Robot beats 'I am not a robot' Captcha test A mechanical robotic arm managed to circumvent a computer password system meant to deter "robots." YouTube user Matt Unsworth shared video of the robot, outfitted with a pair of googly eyes, as it used a stylus pen to check an "I am not a robot" Captcha security box.
The tounge-in-cheek video pokes fun at the language used by the security verification system intended to prevent spam or computer automated extraction of data from websites.
The robotic arm slides the stylus up the computer mouse pad before just barely managing to click inside the on-screen check box which proceeded to swirl into a green check mark.
Proud of its success, the robotic arm turns toward the camera and drops the stylus as an animated pair of glasses fall upon its "eyes" alongside the phrase "Deal with it."
Photo courtesy Matt Unsworth / YouTube
Yahoo, no more: sold. Mayer's gain: "$365 million, 5 years at Yahoo". Who said in 2012 "Fool's bargain"?
If someone's gain at anyone's loss: who is the fool if there's a fool's bargain?
July 07, 2012: "Mayer was making a fool's bargain
to choose Yahoo over Google as the ambitious executive
shocked the tech world by leaving Google to become Yahoo’s new CEO"
Dec 14, 2015: "If she stays on board for another year and a half,
Mayer will make $365 million for 5 years of work at Yahoo"
"The vast majority of her pay isn't tied to Yahoo's performance as a company"
Jan 10, 2017: Yahoo is sold to Verizon.
"Yahoo's board voted to alter its change-in-control provision
to include the sale of a major business unit as well; and with that,
Mayer's $123 million payday was created."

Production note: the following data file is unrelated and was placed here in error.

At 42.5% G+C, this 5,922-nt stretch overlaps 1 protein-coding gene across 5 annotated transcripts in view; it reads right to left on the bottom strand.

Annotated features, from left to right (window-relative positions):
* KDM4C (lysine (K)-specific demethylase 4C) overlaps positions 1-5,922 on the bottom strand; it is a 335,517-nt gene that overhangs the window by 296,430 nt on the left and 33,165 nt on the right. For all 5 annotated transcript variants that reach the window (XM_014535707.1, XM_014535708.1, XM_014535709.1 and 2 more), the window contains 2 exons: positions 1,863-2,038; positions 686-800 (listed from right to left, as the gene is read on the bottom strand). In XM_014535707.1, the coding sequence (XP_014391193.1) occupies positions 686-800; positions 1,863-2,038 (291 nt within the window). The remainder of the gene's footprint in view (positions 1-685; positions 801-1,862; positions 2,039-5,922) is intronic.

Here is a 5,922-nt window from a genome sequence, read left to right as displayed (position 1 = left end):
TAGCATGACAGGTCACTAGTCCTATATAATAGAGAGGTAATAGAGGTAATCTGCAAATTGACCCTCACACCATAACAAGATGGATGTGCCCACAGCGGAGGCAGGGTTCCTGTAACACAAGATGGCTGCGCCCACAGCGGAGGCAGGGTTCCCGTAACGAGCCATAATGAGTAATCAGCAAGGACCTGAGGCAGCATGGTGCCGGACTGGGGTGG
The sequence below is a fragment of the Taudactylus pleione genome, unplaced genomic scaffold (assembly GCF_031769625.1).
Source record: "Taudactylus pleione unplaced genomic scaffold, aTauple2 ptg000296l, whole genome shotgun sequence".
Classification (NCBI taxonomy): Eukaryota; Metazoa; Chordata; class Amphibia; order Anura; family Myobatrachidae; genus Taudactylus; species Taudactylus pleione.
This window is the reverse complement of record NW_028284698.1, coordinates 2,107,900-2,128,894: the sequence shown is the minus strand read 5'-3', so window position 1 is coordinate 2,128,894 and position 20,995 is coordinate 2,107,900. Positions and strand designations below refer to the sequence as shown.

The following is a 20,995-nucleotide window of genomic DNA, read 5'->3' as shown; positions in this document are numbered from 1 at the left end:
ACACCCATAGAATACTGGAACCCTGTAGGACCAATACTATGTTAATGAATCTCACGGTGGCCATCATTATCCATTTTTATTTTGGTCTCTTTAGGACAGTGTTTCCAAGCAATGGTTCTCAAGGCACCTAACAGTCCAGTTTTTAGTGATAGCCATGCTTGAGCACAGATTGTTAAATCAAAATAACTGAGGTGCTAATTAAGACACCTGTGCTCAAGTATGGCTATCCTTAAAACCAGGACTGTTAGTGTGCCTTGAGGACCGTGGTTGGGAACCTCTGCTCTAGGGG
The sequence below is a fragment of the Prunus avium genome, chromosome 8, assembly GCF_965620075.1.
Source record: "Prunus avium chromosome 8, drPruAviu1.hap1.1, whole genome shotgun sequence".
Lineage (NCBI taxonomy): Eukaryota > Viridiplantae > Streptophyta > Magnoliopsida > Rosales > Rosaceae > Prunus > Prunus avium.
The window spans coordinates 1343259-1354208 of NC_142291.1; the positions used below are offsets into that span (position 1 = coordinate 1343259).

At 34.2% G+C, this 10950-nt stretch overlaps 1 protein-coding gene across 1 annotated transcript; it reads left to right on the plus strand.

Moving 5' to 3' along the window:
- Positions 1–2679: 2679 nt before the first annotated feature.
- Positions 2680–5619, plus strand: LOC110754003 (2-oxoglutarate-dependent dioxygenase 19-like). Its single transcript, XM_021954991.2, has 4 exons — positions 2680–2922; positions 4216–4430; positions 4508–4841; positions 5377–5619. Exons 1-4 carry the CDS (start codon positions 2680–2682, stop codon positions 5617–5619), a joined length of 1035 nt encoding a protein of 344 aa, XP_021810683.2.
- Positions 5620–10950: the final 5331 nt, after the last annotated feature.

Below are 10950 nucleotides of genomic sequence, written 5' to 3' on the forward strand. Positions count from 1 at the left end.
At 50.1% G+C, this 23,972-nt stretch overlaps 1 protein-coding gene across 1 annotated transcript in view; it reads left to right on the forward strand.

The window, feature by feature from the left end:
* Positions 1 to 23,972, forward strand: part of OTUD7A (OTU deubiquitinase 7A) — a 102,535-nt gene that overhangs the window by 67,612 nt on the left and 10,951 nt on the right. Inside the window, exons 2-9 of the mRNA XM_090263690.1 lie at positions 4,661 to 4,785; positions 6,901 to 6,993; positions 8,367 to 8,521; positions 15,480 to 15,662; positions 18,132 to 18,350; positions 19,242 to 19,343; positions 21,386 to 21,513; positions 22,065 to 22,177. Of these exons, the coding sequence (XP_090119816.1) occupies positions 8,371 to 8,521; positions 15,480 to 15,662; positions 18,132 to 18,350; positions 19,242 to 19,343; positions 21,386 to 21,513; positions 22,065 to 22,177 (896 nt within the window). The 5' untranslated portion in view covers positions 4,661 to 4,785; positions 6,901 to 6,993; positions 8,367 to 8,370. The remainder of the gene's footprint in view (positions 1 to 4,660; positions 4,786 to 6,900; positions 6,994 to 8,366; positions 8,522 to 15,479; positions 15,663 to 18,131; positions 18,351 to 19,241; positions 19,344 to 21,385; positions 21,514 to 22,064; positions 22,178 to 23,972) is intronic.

"Without that vote, Mayer would have walked away with "only" around $14 million."
Dec 14, 2015
If she stays on board for another year and a half, Marissa Mayer will make $365 million for five years of work at Yahoo.
The vast majority of her pay isn't tied to Yahoo's performance as a company
- it's tied to Yahoo's stock price.
Jan 10, 2017 read more »
Digital. Trump rarely uses email: "no computer is safe". Hack self-driving cars' sensors? $43 & a laser pointer
Jan. 01, 2014
PALM BEACH, Fla. President-elect Donald Trump says that "no computer is safe" when it comes to keeping information private, expressing new skepticism about the security of online communications his administration is likely to use for everything from day-to-day planning to international relations.
Trump rarely uses email or computers, despite his frequent tweeting.
"You know, if you have something really important, write it out and have it delivered by courier, the old-fashioned way. Because I'll tell you what: No computer is safe," Trump told reporters during his annual New Year's Eve bash. "I don't care what they say."
"Anybody can go online and get access to this, buy it really quickly, and just assemble it, and there you go, you have a device that can spoof lidar," Petit, a cybersecurity expert, told Business Insider.
One of the first researchers to show how easy it is to hack self-driving cars' sensors, he was able to trick a sensor into thinking objects were there when they weren't, and vice versa. read more »